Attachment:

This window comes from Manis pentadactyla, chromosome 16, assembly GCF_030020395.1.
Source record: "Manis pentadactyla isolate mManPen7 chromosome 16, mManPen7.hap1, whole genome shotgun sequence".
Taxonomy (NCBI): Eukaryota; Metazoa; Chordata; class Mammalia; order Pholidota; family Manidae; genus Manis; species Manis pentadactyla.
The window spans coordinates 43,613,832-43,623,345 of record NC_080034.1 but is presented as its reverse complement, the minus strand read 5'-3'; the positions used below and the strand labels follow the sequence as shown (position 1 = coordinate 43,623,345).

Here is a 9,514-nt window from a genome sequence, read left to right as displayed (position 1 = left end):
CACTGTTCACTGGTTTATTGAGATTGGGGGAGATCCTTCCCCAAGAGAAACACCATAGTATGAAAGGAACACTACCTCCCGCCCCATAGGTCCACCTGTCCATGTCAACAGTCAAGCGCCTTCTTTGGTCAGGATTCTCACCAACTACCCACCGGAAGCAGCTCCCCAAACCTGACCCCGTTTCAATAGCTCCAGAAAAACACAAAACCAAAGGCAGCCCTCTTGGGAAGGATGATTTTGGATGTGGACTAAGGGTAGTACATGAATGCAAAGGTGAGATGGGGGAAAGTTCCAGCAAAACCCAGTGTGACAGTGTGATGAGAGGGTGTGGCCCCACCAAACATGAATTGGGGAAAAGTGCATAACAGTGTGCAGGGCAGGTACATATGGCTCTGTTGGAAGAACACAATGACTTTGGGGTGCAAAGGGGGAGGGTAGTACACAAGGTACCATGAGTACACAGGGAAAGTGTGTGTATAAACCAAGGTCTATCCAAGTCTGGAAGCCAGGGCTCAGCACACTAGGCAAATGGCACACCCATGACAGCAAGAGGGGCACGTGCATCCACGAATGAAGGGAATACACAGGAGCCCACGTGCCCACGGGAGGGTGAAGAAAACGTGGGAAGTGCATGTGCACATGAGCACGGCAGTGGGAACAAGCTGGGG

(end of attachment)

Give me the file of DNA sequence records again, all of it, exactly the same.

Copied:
This window comes from Manis pentadactyla, chromosome 16, assembly GCF_030020395.1.
Source record: "Manis pentadactyla isolate mManPen7 chromosome 16, mManPen7.hap1, whole genome shotgun sequence".
Taxonomy (NCBI): Eukaryota; Metazoa; Chordata; class Mammalia; order Pholidota; family Manidae; genus Manis; species Manis pentadactyla.
The window spans coordinates 43,613,832-43,623,345 of record NC_080034.1 but is presented as its reverse complement, the minus strand read 5'-3'; the positions used below and the strand labels follow the sequence as shown (position 1 = coordinate 43,623,345).

Here is a 9,514-nt window from a genome sequence, read left to right as displayed (position 1 = left end):
CACTGTTCACTGGTTTATTGAGATTGGGGGAGATCCTTCCCCAAGAGAAACACCATAGTATGAAAGGAACACTACCTCCCGCCCCATAGGTCCACCTGTCCATGTCAACAGTCAAGCGCCTTCTTTGGTCAGGATTCTCACCAACTACCCACCGGAAGCAGCTCCCCAAACCTGACCCCGTTTCAATAGCTCCAGAAAAACACAAAACCAAAGGCAGCCCTCTTGGGAAGGATGATTTTGGATGTGGACTAAGGGTAGTACATGAATGCAAAGGTGAGATGGGGGAAAGTTCCAGCAAAACCCAGTGTGACAGTGTGATGAGAGGGTGTGGCCCCACCAAACATGAATTGGGGAAAAGTGCATAACAGTGTGCAGGGCAGGTACATATGGCTCTGTTGGAAGAACACAATGACTTTGGGGTGCAAAGGGGGAGGGTAGTACACAAGGTACCATGAGTACACAGGGAAAGTGTGTGTATAAACCAAGGTCTATCCAAGTCTGGAAGCCAGGGCTCAGCACACTAGGCAAATGGCACACCCATGACAGCAAGAGGGGCACGTGCATCCACGAATGAAGGGAATACACAGGAGCCCACGTGCCCACGGGAGGGTGAAGAAAACGTGGGAAGTGCATGTGCACATGAGCACGGCAGTGGGAACAAGCTGGGG